Pheochromocytomas are catecholamine-producing tumors which are generally benign, but which can also present as or develop into malignancy. Molecular pathways of malignant transformation remain poorly understood. Pheochromocytomas express various trophic peptides which may influence tumoral cell behavior. Here, we investigated the expression of trophic amidated peptides, including pituitary adenylate cyclase-activating polypeptide (PACAP), neuropeptide Y (NPY), and adrenomedullin (AM), and their receptors in benign and malignant pheochromocytomas in order to assess their potential role in chromaffin cell tumorigenesis and malignant transformation. PACAP, NPY, and AM are expressed in the majority of pheochromocytomas studied; NPY exhibiting the highest mRNA levels relative to reference genes. Although median gene expression or peptide levels were systematically lower in malignant compared to benign tumors, no statistically significant difference was found. Among all the receptors of these peptides that were analyzed, only the AM receptor RDC1 displayed a differential expression between benign and malignant pheochromocytomas. This receptor exhibited a fourfold higher expression in malignant than in benign tumors. AM and stromal cell-derived factor 1, which has also been described as a ligand for RDC1, increased the number of human pheochromocytoma cells in primary culture and exerted anti-apoptotic activity on rat pheochromocytoma PC12 cells. In addition, RDC1 gene silencing decreased the number of viable PC12 cells. This study shows the expression of several trophic peptides and their receptors in benign and malignant pheochromocytomas, and suggests that AM and its RDC1 receptor could be involved in chromaffin cell tumorigenesis through pro-survival effects. Therefore, AM and RDC1 may represent valuable targets for the treatment of malignant pheochromocytomas.
Michael Solarski, Fabio Rotondo, William D Foulkes, John R Priest, Luis V Syro, Henriett Butz, Michael D Cusimano, and Kalman Kovacs
In this review, the importance of the DICER1 gene in the function of endocrine cells is discussed. There is conclusive evidence that DICER1 mutations play a crucial role in the development, progression, cell proliferation, therapeutic responsiveness and behavior of several endocrine tumors. We review the literature of DICER1 gene mutations in thyroid, parathyroid, pituitary, pineal gland, endocrine pancreas, paragangliomas, medullary, adrenocortical, ovarian and testicular tumors. Although significant progress has been made during the last few years, much more work is needed to fully understand the significance of DICER1 mutations.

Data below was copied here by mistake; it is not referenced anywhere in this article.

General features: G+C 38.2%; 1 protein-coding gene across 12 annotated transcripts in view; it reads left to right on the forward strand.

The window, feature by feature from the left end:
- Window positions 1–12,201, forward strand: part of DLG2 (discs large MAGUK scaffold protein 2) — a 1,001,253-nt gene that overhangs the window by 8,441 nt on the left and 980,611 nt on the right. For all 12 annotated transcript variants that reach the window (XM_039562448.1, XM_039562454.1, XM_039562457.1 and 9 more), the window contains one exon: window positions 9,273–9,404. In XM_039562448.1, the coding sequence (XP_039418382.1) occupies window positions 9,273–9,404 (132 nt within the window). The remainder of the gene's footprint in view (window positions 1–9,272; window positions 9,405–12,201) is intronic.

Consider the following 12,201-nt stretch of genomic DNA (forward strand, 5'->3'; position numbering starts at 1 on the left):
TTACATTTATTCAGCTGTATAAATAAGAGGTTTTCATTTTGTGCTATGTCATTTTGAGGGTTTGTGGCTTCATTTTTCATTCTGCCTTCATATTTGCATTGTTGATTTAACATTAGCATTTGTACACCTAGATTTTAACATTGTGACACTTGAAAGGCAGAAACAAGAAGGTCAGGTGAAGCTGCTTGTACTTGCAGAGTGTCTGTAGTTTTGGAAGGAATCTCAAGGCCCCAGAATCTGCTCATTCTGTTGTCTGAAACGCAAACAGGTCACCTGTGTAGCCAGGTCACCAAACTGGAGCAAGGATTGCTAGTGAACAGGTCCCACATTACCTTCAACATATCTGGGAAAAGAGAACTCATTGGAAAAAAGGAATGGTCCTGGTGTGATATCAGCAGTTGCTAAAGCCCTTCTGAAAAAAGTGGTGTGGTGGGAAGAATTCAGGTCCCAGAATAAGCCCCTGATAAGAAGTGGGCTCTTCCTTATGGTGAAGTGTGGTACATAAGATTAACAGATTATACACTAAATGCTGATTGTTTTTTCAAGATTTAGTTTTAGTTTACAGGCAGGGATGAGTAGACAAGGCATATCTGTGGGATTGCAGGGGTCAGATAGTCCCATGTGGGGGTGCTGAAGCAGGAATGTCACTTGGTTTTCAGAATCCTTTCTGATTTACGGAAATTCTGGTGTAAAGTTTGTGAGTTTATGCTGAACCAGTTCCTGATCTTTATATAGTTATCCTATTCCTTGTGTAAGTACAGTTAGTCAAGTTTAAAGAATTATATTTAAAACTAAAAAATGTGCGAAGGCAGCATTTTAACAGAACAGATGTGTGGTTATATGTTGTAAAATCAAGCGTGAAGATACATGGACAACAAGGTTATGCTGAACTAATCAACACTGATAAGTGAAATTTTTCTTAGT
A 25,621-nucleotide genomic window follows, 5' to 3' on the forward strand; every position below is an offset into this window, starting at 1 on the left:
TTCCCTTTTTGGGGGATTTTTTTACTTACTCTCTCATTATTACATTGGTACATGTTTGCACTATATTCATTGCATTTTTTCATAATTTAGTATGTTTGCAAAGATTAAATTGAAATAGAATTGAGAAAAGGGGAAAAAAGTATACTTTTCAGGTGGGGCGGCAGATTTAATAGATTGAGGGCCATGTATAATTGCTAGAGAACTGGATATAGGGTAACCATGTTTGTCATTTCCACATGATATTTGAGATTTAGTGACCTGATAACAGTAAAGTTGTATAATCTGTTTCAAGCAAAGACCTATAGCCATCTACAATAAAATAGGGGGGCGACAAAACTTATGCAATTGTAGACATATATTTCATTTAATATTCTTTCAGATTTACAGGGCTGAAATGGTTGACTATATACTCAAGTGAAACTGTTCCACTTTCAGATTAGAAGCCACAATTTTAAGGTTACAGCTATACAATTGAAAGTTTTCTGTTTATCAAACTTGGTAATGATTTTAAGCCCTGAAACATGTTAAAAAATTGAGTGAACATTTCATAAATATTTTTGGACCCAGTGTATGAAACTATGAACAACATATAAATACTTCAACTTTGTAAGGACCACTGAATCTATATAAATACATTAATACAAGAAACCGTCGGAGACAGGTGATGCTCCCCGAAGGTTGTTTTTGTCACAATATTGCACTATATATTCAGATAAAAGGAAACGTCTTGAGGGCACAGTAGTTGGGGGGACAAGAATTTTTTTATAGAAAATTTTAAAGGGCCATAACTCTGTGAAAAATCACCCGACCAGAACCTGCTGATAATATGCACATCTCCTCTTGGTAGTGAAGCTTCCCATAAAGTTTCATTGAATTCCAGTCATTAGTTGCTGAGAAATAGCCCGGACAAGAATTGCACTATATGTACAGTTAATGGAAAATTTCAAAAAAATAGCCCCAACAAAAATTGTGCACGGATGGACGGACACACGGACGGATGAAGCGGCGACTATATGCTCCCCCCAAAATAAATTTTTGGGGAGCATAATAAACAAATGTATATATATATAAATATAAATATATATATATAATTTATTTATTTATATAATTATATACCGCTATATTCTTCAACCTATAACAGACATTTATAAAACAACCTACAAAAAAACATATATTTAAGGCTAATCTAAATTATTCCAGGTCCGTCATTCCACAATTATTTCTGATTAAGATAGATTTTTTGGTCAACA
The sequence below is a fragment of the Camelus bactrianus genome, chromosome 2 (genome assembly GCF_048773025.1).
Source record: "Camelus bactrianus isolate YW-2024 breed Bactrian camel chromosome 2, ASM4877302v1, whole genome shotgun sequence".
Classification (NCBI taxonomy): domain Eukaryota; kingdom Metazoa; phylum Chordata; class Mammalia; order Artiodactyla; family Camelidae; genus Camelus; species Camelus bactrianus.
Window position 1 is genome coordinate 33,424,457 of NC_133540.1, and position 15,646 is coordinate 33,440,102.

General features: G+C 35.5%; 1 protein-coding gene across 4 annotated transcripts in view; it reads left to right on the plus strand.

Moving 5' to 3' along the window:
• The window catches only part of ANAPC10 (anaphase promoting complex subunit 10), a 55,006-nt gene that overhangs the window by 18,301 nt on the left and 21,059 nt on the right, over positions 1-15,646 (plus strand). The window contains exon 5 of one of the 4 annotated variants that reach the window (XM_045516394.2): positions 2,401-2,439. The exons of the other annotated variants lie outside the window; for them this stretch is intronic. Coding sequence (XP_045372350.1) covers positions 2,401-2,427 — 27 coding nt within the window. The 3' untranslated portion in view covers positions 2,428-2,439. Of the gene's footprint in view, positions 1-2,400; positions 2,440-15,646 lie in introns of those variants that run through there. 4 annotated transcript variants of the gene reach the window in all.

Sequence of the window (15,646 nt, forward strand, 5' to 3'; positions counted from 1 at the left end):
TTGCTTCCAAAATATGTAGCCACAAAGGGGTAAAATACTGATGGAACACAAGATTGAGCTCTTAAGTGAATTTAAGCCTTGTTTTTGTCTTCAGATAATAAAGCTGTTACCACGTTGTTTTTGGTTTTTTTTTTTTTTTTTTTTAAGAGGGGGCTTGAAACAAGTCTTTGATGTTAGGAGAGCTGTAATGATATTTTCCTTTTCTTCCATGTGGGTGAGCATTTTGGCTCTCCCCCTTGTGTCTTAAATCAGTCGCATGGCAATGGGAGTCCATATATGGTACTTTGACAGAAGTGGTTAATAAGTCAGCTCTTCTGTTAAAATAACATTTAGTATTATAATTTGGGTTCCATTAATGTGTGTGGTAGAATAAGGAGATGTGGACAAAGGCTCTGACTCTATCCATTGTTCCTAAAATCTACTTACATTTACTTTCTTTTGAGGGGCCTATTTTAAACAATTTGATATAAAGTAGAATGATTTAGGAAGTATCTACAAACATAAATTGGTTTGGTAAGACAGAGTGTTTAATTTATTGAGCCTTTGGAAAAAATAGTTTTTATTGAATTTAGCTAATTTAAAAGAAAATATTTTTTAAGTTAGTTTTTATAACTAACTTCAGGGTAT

M Seki, K Nomura, D Hirohara, M Kanazawa, T Sawada, K Takasaki, and H Demura
A 58-year-old man had adrenocortical carcinoma in the right adrenal gland. The tumour secreted excessive cortisol and dehydroepiandrosterone-sulphate (DHEA-S), and had invaded the right hepatic lobe and vena cava. Eleven months after surgical tumour resection, the serum DHEA-S levels again increased. Local tumour recurrence and a metastasis was found in the lung. Eleven months after surgery chemotherapy with mitotane (o,p'-DDD) was initiated. Twelve weeks of mitotane reduced serum DHEA-S levels and caused these tumours to disappear. The patient was then treated with low-dose mitotane (1.5-2.0 g/day) for 2 years. Serum levels of mitotane remained at less than 10 microg/ml. Although such low serum levels of mitotane and delayed initiation of mitotane after surgery have been proposed to weaken the antineoplastic effect of mitotane, the patient had a remission for 2 years. However, there was then local re-recurrence with an increase in serum DHEA-S and death 4 months later. The histological features of neoplastic cells were quite different comparing tumour resected at surgery and tumour at autopsy. The latter had more frequent mitotic nuclei. This tumour was initially sensitive to mitotane, but later became insensitive.
Constanze Hantel, Sara Jung, Thomas Mussack, Martin Reincke, and Felix Beuschlein
Owing to high relapse rates and early metastatic spread, prognosis in adrenocortical carcinoma (ACC) patients remains poor, highlighting the importance of developing new treatment alternatives for them. Recently, polychemotherapy regimens including etoposide, doxorubicin, and cisplatin together with mitotane (EDP-M) have been defined as the standard treatment for late-stage disease patients. Nevertheless, the administration of conventional cytostatic drugs is associated with severe and dose-limiting side effects. In an attempt to optimize existing clinical treatment regimens, in this study, we investigated the therapeutic efficacy of EDP-M in comparison with that of a paclitaxel-modified scheme (paclitaxel, doxorubicin, cisplatin plus mitotane (PDP-M)) in preclinical in vitro and in vivo models. In addition, based on an extraordinary uptake phenomenon of liposomes in ACC cells, we further evaluated liposomal variants of these protocols (etoposide, liposomal doxorubicin, liposomal cisplatin plus mitotane (LEDP-M) and nab-paclitaxel, liposomal doxorubicin, liposomal cisplatin plus mitotane (LPDP-M)). In vitro, PDP-M was more potent in the induction of apoptosis and inhibition of cell viability as well as cell proliferation than EDP-M. Following the administration of a single therapeutic cycle, we further demonstrated that LEDP-M and LPDP-M exerted significant antitumoral effects in vivo, which were not as evident upon EDP-M and PDP-M treatments. These results were confirmed in a long-term experiment, in which the highest and sustained antitumoral effects were observed for LEDP-M. In summary, liposomal cytostatic substances could represent a promising option that deserves testing in appropriate clinical protocols for the treatment of ACC patients.